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National - Elections 2004 Printer Friendly Page   Send this Article to a Friend

Candidate Watch

Balgopal Mishra, Independent candidate, Bolangir

It took 25 years for Balgopal Mishra to tell the world about his dream of a separate State carved out of western Orissa. Having made his intentions public, Mr. Mishra has now decided to launch a full-fledged crusade for Koshal Rajya.

For the coming Assembly and Parliamentary elections, Mr. Mishra has fielded candidates who will contest independently but will be supported by the Koshal Rajya Kriyanushthan Committee, a social organisation run by Mr. Mishra. "We do not hope to win seats but yes, we will be the deciding factor in the elections because the issue is so close to the peoples heart," Mr. Mishra told The Hindu. Once the elections are over, a political outfit — Koshal Mukti Morcha — will be launched. Mr. Mishra himself will contest from the Bolangir Lok Sabha seat challenging the present MP, Sangeeta Singh Deo of the Bharatiya Janata Party. His son, Akash, is contesting from the Louisingha Assembly seat.

It was hardly a coincidence that Mr. Mishra raised the demand for a separate State when the elections were announced. "Had I raised the demand 25 years ago when I was elected to the State Assembly for the first time in 1980 on the Congress ticket, no one would have heard me. Today, the issue has crystallised and I am confident that the State shall be formed. It is just a question of time," he says and adds that the movement is getting tremendous support in the region.

The Koshal region will include at least 10 districts of western Orissa and adjoining areas that continue to be extremely backward and poverty-stricken. These are Bolangir, Nuapada, Sonepur, Sambalpur, Bargarh, Jharsugudha, Devgarh, Kalahandi, Kashipur block in Rayagarh, Keonjhar, Sundergarh, Bodh, Dhenkanal. It is proposed to include Koraput district too. "Though British imperialism has ended, we are still under coastal colonisation. This region has been thoroughly discriminated as compared to the coast belt. All the development has taken place in the coastal region and it is politicians from that side who have dominated the political scene of the State. While here, were have been deprived and oppressed," he says.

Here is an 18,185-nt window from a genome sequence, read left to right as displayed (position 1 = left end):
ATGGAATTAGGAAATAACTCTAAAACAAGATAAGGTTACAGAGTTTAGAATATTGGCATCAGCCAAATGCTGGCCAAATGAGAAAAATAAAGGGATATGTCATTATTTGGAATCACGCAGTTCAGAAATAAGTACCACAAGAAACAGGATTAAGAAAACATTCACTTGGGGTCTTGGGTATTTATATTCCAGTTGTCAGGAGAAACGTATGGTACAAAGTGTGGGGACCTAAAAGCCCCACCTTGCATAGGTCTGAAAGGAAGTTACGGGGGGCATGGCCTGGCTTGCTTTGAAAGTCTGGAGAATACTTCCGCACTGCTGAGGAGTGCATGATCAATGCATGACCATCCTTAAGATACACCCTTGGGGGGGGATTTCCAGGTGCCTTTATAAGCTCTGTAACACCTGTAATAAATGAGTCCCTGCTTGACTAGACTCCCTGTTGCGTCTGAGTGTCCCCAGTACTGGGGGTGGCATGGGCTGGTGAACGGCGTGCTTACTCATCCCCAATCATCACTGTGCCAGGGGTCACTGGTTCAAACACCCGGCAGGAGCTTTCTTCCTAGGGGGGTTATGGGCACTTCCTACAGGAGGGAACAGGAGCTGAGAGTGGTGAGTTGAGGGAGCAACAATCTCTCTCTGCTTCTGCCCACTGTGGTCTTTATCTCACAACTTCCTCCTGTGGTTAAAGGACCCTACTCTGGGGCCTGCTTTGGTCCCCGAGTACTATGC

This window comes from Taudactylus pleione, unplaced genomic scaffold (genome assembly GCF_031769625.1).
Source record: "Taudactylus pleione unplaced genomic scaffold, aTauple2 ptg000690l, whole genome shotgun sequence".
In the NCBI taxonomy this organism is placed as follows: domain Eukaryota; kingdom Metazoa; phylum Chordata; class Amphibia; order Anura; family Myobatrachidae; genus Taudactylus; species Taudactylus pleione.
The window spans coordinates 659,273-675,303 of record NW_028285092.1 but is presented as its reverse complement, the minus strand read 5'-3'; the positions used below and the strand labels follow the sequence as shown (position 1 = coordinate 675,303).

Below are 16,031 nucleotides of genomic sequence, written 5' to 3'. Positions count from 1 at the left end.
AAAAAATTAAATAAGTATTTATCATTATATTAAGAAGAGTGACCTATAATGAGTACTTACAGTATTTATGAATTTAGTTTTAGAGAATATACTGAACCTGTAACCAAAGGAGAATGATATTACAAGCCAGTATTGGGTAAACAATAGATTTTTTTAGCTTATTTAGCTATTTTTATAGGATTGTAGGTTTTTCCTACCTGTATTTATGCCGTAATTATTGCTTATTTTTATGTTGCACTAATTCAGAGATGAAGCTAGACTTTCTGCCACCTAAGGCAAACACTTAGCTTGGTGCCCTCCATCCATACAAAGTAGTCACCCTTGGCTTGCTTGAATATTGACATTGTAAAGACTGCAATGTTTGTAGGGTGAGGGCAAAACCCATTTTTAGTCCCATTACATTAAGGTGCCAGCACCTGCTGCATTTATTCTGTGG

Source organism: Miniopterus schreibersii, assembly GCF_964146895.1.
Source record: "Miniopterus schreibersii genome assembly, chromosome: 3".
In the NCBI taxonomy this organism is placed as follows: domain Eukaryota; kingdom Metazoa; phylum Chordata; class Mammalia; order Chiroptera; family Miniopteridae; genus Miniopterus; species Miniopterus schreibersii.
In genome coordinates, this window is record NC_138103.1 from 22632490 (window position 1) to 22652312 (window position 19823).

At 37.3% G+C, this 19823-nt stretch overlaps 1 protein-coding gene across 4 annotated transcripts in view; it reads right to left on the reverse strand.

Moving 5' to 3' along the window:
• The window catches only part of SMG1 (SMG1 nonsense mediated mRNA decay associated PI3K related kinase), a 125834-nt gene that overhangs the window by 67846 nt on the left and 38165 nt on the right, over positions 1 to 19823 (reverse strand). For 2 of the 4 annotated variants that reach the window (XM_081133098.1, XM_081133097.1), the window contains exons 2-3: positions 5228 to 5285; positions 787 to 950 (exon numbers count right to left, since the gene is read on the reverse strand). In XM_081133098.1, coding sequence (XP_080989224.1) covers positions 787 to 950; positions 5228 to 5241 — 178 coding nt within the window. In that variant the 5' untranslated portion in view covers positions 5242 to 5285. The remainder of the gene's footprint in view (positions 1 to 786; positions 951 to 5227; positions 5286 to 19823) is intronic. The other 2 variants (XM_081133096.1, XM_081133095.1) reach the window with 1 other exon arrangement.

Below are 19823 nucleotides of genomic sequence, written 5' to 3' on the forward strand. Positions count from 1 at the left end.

Mr. Mishra also accuses successive State Governments of totally neglecting the region. "We are being used as a begging bowl for Orissa. The Governments exhibit our poverty and helplessness to collect international aid. They want to keep us poor and present us as beggars." Many Prime Ministers have visited the region and announced huge packages but there has been no change in the condition of the people, he says.

According to Mr. Mishra, the region's deterioration began after Independence and its merger with Orissa. "Bolangir was one of the most advanced princely States with electricity, a college, a forest policy and even a Regional Research Centre. The High Court of Kalahandi and adjoining Patna State came directly under the jurisdiction of the British Crown." At the time of Independence, the region was merged with Bengal and subsequently with Orissa though it has nothing common with either, whether linguistically or socially. "The 100-year-old Nagpur-Raipur-Titlagarh-Vizag railway line is now being used for migration and the region has become synonymous with starvation deaths, child sale and prostitution," says Mr. Mishra.

Having joined the Congress in 1974, Mr. Mishra won his first Assembly election in 1980. He then quit the party and was elected to the Assembly three times as an Independent. He was also elected to Parliament in the elections from 1989 to 1991. Mr. Mishra joined the BJP four years ago as the party promised to support his cause. "Unfortunately, the party betrayed me and the BJP now says that in principle it supports smaller States but they are not on its agenda."

Mr. Mishra says irrigation and industry are the two major factors that can change the face of the region. Job opportunities will end exploitation and migration that in turn will improve the social status of the people, he adds.

— Aarti Dhar

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